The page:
Updated: Jan 3, 2019
I'm having a bad morning. I'm in a lot of body pain. My husband and I are trying to find common ground as we recommit to our marriage and counseling. Some days I head into meditation and just spread my blanket of woes to Spirit with my head down. This is one of those days.
My question to my horse guide, Winslow: Why is life so hard?
I'm lying on my meditation mat, twelve floors up in the sky of my condo in South Lake Union, across the street from Amazon headquarters, or as I like to call it, Sears 2.0. I can hear the bus traffic below and an ambulance siren, on Denny Ave., crossing from Belltown to Capitol Hill. I'm not confident in my recent life decisions. I don't know whether buying a home on Orcas Island is the right move, even though writing there comes easily. I am going there in two weeks to rent the place I wanted to buy. I need convincing and a run-down of what I am getting into, buying a home on waterfront property, and away from the health and wellness support system it took me years to cultivate and I was so dependent upon. Yikes…
In my mind’s eye, Winslow is already there on the grass in the front yard on Orcas, looking perfectly at ease. His tail and mane are waving in the breeze off the waters of the Strait, about 15 yards behind him.
In my mind's eye he places a picture of my fancy, robin’s-egg-blue lacquered serving tray—a representation of my “look good” life. It is filled with sand. Winslow is enlarging it to the size of a person. The bottom of the tray is gone and in its place is wire mesh. The tray is lifted and sand is pouring out the bottom, revealing a few large rocks and pebbles, resting on the mesh. It’s a bit like watching a Dali painting in motion or a Zen garden taking form. It’s quite beautiful. The sand pouring out the bottom is returning to the sand on the beach in front of me. One of the rocks left in the tray reminds me of Haystack Rock on Cannon Beach, Oregon, a place I visited years ago and realized the Northwest felt like home.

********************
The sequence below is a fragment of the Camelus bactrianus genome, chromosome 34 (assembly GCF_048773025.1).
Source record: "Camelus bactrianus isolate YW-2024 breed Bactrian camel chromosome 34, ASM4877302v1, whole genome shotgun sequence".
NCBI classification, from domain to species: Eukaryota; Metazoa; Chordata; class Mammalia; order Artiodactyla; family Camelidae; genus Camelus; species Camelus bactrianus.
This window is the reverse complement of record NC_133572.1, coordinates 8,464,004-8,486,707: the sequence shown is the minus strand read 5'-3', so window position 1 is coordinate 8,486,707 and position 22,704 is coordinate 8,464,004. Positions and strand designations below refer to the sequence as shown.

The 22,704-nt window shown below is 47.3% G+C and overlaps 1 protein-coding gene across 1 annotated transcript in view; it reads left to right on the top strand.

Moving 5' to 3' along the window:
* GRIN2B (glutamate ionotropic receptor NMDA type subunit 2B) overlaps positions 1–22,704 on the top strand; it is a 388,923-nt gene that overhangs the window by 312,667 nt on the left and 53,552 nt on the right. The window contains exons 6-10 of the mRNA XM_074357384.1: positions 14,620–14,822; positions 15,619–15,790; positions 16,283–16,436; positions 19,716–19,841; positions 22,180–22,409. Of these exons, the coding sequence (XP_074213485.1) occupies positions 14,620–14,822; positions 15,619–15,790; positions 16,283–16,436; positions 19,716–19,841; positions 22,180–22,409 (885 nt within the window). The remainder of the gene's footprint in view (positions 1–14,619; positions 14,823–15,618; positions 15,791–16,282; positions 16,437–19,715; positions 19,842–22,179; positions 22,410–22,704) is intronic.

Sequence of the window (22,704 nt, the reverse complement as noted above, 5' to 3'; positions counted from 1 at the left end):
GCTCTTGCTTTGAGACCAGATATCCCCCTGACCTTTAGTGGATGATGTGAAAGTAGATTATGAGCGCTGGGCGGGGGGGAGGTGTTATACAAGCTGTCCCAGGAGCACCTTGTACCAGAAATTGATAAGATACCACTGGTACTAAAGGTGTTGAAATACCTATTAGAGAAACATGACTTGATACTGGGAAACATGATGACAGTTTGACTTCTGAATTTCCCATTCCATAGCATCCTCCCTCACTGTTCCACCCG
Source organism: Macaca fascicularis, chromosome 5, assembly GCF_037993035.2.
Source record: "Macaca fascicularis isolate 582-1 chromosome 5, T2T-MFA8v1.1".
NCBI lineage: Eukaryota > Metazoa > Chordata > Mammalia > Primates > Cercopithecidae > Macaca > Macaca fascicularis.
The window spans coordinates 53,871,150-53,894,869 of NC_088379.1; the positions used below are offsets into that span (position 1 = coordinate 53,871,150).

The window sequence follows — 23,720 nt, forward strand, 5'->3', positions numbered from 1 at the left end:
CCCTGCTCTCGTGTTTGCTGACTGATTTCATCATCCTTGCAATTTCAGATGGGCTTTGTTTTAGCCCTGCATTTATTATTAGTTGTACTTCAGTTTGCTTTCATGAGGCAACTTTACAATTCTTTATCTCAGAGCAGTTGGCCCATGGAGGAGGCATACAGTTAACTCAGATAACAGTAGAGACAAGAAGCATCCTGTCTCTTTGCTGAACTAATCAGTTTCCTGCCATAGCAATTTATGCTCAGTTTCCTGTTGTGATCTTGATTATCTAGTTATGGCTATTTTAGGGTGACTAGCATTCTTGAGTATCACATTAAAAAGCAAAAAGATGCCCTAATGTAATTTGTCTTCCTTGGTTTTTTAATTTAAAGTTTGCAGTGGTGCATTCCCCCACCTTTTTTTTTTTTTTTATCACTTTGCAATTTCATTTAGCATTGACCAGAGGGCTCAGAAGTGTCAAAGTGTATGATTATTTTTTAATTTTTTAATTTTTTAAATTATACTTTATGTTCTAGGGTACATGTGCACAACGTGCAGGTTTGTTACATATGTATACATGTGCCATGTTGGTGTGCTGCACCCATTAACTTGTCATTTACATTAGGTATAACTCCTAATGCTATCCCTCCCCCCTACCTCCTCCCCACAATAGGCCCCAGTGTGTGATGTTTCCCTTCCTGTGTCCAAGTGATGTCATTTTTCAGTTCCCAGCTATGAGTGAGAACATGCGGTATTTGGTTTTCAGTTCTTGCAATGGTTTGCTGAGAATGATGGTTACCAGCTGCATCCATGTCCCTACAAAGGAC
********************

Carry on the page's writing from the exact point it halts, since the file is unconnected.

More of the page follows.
Winslow: “Most people live their entire lives within the tray, walking on top of the sand, doing their best not to crash into the rocks. You are elevating yourself, your consciousness. You are letting go of what’s not important and focusing on what is.”
I’m barely listening, feeling good and mesmerized by the sand endlessly falling from the tray, when he shouts me out of my trance: “Let go of the constructs!” (Kind of like the movie Moonstruck when Cher yells, "Snap out of it!") He adds quietly, “Read the book,” and flashes in my mind an image of The Untethered Soul, a book I just bought.
This book seems to be about detaching myself from my thoughts, learning to separate the rocks from the sand. Even after this meditation, spirit has continued to flash in my mind's eye an image of the tray with the sand pouring out. When I am caught up in a sense of everything being urgent, this image reminds me that I can let things go, let the sand go, and see what rocks remain.
What I Learned:
There is a need to separate what I sense is urgent and what is truly important. As Michael Singer puts it, "We discover who we are by letting go of who we are not."
The constructs in my life are the rocks--or blocks--in my life, and those rocks are the trail markers that point me to what needs to be examined.
What is the “sand” in your life?
What “rocks” are you avoiding that maybe you should walk toward?